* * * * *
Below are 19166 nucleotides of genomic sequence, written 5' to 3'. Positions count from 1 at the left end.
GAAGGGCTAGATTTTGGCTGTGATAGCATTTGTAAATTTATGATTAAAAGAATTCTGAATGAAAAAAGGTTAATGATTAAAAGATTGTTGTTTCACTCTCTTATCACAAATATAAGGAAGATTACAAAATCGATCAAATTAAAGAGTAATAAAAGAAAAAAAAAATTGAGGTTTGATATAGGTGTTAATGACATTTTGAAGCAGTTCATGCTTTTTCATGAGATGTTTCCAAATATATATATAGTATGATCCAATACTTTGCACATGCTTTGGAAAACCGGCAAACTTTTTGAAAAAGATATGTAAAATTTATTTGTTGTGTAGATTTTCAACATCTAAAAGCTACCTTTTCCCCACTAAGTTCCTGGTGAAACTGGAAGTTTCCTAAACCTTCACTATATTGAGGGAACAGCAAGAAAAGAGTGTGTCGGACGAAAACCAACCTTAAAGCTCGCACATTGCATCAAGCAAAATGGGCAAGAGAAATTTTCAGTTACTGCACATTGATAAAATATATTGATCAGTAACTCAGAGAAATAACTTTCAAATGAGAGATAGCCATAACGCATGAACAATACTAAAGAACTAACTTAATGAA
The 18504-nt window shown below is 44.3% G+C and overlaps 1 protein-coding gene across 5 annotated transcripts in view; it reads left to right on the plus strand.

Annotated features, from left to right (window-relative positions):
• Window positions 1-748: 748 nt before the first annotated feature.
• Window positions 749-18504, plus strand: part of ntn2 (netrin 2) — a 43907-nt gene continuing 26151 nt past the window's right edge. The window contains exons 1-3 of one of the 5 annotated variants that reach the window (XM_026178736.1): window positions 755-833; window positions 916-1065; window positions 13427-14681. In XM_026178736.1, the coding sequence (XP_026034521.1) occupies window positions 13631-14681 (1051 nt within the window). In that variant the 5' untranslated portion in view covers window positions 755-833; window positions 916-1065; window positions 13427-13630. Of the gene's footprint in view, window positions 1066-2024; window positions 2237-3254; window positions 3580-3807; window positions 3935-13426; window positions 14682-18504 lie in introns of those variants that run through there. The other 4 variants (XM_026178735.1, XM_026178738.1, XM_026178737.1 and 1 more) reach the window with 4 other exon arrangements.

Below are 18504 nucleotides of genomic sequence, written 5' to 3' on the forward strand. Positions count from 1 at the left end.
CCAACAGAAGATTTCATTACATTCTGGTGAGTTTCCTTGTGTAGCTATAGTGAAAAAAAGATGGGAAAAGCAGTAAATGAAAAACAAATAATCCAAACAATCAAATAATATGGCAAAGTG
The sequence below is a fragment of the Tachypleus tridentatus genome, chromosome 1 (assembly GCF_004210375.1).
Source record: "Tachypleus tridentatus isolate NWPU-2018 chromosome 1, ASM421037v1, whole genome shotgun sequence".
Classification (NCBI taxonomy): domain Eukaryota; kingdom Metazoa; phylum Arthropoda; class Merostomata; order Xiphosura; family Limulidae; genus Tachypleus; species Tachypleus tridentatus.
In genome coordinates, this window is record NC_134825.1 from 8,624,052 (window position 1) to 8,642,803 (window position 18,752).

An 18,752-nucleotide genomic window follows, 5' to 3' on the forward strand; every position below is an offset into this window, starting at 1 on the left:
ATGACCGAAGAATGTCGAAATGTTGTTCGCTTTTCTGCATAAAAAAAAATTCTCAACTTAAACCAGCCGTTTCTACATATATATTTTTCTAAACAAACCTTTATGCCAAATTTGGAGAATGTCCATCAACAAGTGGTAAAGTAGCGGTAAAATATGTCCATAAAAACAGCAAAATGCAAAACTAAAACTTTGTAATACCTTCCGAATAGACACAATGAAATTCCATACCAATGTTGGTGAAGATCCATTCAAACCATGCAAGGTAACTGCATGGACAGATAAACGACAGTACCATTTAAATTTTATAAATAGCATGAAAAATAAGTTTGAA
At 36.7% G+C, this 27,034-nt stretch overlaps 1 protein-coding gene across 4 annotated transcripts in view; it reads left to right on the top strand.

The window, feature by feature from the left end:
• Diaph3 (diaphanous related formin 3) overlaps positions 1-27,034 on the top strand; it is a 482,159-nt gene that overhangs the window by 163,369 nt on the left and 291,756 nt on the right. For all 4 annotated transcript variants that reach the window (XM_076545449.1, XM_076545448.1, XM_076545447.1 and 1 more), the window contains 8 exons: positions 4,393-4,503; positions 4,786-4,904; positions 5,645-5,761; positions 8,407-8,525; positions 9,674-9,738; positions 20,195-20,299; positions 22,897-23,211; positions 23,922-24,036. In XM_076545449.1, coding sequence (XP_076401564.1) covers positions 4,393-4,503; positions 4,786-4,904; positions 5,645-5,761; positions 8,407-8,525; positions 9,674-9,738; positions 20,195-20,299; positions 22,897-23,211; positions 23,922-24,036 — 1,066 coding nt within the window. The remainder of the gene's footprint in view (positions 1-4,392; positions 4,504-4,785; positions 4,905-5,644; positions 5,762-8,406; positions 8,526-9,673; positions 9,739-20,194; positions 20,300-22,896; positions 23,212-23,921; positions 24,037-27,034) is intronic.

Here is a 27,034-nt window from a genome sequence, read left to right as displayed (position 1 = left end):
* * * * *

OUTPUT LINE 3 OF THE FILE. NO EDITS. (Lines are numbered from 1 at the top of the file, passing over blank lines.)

The 18504-nt window shown below is 44.3% G+C and overlaps 1 protein-coding gene across 5 annotated transcripts in view; it reads left to right on the plus strand.